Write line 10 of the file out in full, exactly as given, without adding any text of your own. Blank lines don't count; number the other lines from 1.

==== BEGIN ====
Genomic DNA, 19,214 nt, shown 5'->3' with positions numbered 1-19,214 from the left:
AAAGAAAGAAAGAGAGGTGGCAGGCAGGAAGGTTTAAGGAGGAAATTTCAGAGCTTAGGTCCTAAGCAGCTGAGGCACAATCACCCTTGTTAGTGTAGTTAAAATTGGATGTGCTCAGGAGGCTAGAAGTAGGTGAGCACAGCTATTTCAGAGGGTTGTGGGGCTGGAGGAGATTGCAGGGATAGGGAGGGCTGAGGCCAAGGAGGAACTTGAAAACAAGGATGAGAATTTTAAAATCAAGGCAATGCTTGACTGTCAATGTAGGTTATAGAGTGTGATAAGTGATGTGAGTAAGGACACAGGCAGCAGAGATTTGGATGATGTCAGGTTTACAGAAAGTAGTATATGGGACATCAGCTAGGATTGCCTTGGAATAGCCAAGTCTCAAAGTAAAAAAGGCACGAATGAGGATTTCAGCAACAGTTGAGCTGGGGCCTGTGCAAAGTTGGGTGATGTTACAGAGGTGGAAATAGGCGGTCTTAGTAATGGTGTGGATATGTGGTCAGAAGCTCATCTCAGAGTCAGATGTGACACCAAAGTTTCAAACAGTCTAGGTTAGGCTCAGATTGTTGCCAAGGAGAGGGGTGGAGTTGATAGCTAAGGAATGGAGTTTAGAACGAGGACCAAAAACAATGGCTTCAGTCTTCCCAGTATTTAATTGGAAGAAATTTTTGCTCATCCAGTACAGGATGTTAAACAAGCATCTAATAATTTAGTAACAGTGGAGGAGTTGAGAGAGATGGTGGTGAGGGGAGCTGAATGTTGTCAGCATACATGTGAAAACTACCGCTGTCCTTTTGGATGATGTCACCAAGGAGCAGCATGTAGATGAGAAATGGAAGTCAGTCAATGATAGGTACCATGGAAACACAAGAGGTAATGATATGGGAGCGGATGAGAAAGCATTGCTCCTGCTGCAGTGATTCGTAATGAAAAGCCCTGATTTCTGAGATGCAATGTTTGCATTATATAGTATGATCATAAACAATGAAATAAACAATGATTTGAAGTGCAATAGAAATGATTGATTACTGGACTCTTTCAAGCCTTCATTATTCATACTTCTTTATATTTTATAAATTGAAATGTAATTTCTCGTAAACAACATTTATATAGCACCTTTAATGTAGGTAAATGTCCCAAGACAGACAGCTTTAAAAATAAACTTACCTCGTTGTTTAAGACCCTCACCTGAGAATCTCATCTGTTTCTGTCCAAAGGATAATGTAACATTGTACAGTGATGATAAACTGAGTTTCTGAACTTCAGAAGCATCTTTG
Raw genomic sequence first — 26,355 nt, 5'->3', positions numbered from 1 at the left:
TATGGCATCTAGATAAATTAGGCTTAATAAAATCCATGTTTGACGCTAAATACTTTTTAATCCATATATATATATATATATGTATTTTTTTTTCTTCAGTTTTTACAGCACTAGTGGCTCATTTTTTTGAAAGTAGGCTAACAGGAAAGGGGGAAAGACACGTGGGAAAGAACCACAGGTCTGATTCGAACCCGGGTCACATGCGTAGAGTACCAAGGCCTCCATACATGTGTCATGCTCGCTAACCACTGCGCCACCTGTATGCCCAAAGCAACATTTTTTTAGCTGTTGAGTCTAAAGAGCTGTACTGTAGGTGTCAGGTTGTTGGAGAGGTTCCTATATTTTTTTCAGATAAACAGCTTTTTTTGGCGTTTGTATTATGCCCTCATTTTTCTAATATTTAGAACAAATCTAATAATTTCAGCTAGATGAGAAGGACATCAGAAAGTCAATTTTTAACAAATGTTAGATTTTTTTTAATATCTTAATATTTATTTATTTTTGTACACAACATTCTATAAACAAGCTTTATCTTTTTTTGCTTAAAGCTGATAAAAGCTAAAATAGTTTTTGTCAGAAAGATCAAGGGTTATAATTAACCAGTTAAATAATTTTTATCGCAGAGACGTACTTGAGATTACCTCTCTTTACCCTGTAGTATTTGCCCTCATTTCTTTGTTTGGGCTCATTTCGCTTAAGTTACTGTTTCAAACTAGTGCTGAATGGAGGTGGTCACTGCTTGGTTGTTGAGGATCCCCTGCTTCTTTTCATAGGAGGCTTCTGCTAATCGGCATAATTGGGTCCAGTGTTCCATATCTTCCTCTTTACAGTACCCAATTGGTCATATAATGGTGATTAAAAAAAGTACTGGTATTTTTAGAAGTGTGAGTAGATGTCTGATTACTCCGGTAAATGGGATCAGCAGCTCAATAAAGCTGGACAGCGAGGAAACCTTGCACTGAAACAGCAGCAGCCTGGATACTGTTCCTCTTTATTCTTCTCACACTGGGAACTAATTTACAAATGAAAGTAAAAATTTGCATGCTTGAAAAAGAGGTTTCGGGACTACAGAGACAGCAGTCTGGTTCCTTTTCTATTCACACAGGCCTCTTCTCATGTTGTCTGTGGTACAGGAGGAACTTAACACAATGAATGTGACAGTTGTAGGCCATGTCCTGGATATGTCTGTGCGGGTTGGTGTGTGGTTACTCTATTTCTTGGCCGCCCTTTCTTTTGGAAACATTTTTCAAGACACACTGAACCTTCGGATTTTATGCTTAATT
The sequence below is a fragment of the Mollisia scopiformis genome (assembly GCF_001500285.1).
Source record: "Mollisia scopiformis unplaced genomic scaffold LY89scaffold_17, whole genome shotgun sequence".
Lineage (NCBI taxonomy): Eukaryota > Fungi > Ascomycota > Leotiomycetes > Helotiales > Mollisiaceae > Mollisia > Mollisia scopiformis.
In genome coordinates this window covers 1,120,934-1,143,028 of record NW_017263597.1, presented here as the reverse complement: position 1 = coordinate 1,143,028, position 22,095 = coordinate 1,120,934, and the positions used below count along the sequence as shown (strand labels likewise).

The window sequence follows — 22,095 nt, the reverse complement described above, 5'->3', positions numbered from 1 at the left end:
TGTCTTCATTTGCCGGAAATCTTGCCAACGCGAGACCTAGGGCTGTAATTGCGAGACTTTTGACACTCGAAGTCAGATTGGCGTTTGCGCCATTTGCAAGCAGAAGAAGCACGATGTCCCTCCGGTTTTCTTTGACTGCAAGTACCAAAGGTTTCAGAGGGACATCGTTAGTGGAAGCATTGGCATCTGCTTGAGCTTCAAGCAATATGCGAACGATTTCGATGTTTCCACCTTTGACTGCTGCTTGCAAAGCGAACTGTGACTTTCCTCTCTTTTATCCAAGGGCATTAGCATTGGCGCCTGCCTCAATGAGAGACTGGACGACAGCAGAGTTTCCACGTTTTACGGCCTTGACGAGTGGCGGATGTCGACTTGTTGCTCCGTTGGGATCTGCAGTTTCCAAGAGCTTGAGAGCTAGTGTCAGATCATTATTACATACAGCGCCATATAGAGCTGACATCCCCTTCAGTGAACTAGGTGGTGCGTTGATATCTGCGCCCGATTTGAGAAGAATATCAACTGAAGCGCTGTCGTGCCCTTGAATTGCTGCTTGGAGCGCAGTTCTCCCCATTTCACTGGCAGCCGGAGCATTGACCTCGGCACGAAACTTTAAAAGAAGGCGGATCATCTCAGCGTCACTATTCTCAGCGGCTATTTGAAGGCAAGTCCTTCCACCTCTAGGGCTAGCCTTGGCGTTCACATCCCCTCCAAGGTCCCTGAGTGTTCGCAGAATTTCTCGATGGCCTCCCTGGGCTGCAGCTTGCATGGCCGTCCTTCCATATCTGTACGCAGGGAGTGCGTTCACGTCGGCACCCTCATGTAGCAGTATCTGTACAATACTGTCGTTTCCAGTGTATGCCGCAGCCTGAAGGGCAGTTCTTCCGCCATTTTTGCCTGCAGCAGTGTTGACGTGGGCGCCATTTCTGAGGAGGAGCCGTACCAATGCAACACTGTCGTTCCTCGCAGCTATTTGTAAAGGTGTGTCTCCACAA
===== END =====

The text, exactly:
TGTCTTCATTTGCCGGAAATCTTGCCAACGCGAGACCTAGGGCTGTAATTGCGAGACTTTTGACACTCGAAGTCAGATTGGCGTTTGCGCCATTTGCAAGCAGAAGAAGCACGATGTCCCTCCGGTTTTCTTTGACTGCAAGTACCAAAGGTTTCAGAGGGACATCGTTAGTGGAAGCATTGGCATCTGCTTGAGCTTCAAGCAATATGCGAACGATTTCGATGTTTCCACCTTTGACTGCTGCTTGCAAAGCGAACTGTGACTTTCCTCTCTTTTATCCAAGGGCATTAGCATTGGCGCCTGCCTCAATGAGAGACTGGACGACAGCAGAGTTTCCACGTTTTACGGCCTTGACGAGTGGCGGATGTCGACTTGTTGCTCCGTTGGGATCTGCAGTTTCCAAGAGCTTGAGAGCTAGTGTCAGATCATTATTACATACAGCGCCATATAGAGCTGACATCCCCTTCAGTGAACTAGGTGGTGCGTTGATATCTGCGCCCGATTTGAGAAGAATATCAACTGAAGCGCTGTCGTGCCCTTGAATTGCTGCTTGGAGCGCAGTTCTCCCCATTTCACTGGCAGCCGGAGCATTGACCTCGGCACGAAACTTTAAAAGAAGGCGGATCATCTCAGCGTCACTATTCTCAGCGGCTATTTGAAGGCAAGTCCTTCCACCTCTAGGGCTAGCCTTGGCGTTCACATCCCCTCCAAGGTCCCTGAGTGTTCGCAGAATTTCTCGATGGCCTCCCTGGGCTGCAGCTTGCATGGCCGTCCTTCCATATCTGTACGCAGGGAGTGCGTTCACGTCGGCACCCTCATGTAGCAGTATCTGTACAATACTGTCGTTTCCAGTGTATGCCGCAGCCTGAAGGGCAGTTCTTCCGCCATTTTTGCCTGCAGCAGTGTTGACGTGGGCGCCATTTCTGAGGAGGAGCCGTACCAATGCAACACTGTCGTTCCTCGCAGCTATTTGTAAAGGTGTGTCTCCACAA